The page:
Curated stands at art fairs – a new way of selling?

October 22, 2015
Tomasso Brothers Fine Art
Tomasso Brothers Fine Art

Walking round Frieze Masters last week the trend for the ‘curated’ stand was overwhelmingly evident.

 

This came in the form of curated exhibitions of works - in some cases with loan pieces to inform the selection, stands dedicated to a solo artist or stands devoted to single private collections. At the extreme end of this, and the most show-stopping, was the all-encompassing ‘immersion’ on the stand of Helly Nahmad at Frieze Masters, which started last year with the recreation of a Parisian collector’s apartment, and continued in 2015 with a depiction of the mental asylum that housed many of the Art Brut disciples of Dubuffet alongside several of Dubuffet’s paintings.

 

Another approach was the sharing of stands - a clever way to juxtapose art from different periods or genres, and one that is being seen more and more often. Hauser & Wirth teamed up with Moretti Fine Art to present 14th-century Italian panel paintings alongside late 20th-century works and sculpture dealer Tomasso Brothers Fine Art worked with the contemporary art dealer Karsten Schubert, mixing Bridget Riley’s abstract works on paper with ancient and Old Master portrait sculpture. At Masterpiece in 2014 there was the excellent pairing of 20th- century sculpture from Pangolin London and maps and rare books from Daniel Crouch Rare Books.

 

Earlier this year at TEFAF Maastricht, an exhibition of contemporary sculpture, designed to complement TEFAF Modern, was introduced. Artists were chosen on the basis of a body of work that made art historical references to objects that were exhibited throughout the fair. Curated by Sydney Picasso and entitled Night Fishing, the exhibition offered a view of the contemporary sculptural landscape as having a direct classical, cultural, historical and visual dialogue with artists and art disciplines already present at the fair.

 

Similarly, Frieze Masters launched a new section entitled Collections, in which eight galleries mounted mini museum-style shows of objects curated by Sir Norman Rosenthal who said: ‘Each of these eight presentations by individual dealers, spanning millennia, contain within them germs of ideas for exhibitions that could easily take place at any of the great public institutions in the world. This section will show that it is still possible, with both knowledge and love, to put together outstanding collections of art that demonstrate the highest level of creativity in all different periods of history.’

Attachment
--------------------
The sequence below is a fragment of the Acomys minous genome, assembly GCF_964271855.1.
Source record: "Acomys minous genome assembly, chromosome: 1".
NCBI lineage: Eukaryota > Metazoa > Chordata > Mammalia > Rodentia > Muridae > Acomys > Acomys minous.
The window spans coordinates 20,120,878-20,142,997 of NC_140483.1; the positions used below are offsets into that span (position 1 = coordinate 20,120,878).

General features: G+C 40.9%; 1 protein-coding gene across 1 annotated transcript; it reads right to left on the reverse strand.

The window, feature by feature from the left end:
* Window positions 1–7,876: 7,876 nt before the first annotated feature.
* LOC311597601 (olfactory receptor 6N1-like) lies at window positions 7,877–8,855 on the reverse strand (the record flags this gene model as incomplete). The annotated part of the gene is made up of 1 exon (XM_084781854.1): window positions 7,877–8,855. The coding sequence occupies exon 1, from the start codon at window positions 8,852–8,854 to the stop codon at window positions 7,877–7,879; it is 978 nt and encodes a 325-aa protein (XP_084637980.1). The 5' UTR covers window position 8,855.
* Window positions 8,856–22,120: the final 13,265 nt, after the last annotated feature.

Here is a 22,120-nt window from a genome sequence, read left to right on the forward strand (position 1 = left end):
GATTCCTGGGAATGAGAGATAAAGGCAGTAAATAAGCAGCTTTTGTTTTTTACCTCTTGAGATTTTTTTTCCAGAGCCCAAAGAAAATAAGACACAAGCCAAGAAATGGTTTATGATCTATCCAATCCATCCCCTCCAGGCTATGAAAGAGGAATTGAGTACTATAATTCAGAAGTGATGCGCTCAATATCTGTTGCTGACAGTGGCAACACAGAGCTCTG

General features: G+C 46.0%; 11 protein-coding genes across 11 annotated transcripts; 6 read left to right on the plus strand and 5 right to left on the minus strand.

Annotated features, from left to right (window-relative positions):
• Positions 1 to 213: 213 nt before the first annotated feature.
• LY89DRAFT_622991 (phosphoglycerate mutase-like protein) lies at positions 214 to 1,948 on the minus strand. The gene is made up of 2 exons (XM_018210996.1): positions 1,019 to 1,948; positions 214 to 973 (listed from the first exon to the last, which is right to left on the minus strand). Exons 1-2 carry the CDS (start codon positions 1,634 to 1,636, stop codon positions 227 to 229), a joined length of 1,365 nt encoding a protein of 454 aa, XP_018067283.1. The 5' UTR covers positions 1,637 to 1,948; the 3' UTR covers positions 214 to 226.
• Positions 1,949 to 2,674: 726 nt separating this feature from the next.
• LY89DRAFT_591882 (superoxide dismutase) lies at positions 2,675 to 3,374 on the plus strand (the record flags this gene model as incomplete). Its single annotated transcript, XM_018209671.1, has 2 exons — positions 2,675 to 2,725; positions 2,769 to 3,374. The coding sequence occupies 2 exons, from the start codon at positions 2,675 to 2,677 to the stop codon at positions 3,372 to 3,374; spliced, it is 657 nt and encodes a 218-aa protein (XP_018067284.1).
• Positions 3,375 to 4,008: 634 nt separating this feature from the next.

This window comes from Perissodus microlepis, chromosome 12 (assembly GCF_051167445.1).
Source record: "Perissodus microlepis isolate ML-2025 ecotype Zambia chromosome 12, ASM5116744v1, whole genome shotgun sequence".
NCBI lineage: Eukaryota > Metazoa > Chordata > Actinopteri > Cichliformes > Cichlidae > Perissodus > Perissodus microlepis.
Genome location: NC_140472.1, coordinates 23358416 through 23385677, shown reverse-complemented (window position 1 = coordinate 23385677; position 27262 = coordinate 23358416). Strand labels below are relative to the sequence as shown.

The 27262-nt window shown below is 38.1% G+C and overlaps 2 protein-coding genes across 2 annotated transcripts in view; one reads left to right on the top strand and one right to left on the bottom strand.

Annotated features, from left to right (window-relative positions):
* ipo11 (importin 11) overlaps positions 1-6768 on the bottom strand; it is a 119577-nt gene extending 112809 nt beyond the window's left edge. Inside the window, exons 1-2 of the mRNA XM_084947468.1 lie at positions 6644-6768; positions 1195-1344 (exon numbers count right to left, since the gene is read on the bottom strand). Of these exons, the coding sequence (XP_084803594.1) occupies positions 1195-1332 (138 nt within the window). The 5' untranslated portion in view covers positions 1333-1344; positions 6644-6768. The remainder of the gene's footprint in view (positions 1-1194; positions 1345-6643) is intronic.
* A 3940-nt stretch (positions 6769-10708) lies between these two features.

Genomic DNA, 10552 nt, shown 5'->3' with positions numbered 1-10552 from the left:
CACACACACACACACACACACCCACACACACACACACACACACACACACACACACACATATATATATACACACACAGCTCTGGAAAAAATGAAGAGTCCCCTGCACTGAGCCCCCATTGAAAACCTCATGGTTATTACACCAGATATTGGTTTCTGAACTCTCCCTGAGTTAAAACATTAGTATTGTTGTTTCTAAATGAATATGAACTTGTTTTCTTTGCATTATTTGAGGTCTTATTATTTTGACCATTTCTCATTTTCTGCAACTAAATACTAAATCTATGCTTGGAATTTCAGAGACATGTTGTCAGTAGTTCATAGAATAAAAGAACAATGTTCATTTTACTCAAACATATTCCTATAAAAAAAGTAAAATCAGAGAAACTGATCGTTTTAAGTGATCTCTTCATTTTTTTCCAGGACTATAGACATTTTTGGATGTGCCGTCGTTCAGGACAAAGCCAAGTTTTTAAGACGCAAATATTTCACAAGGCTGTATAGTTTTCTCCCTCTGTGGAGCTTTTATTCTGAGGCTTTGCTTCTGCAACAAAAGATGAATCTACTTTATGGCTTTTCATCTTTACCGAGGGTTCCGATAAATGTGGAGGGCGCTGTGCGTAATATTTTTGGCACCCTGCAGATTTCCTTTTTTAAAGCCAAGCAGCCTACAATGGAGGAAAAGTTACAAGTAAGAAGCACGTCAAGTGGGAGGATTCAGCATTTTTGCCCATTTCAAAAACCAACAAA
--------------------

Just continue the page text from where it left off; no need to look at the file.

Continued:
With this in mind, despite an art fair being commercial by its very nature, you would be forgiven in mistaking the institutional appearance of many booths as being non-selling exhibitions. Over the past few years the art market has become increasingly glamorised with a growing proportion of shared clients with the luxury world. As opportunities to attract buyers become all the more competitive, it is little wonder that gallerists are looking for new ways to engage with their audience.

 

In today’s society, led by Instagram, which has around 400 million active users, we expect more visual feedback in an ever-decreasing moment in time. The average attention span is now merely 8 seconds, compared to 12 seconds in the year 2000 - who dares to dream what it might have been in 1950 when The Olympia Art & Antiques Fair was first opened?

About the author

Anna Kirrage

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